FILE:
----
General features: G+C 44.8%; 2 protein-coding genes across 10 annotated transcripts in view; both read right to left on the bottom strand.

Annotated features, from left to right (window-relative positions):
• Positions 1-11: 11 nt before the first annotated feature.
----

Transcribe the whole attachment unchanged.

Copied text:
General features: G+C 44.8%; 2 protein-coding genes across 10 annotated transcripts in view; both read right to left on the bottom strand.

Annotated features, from left to right (window-relative positions):
• Positions 1-11: 11 nt before the first annotated feature.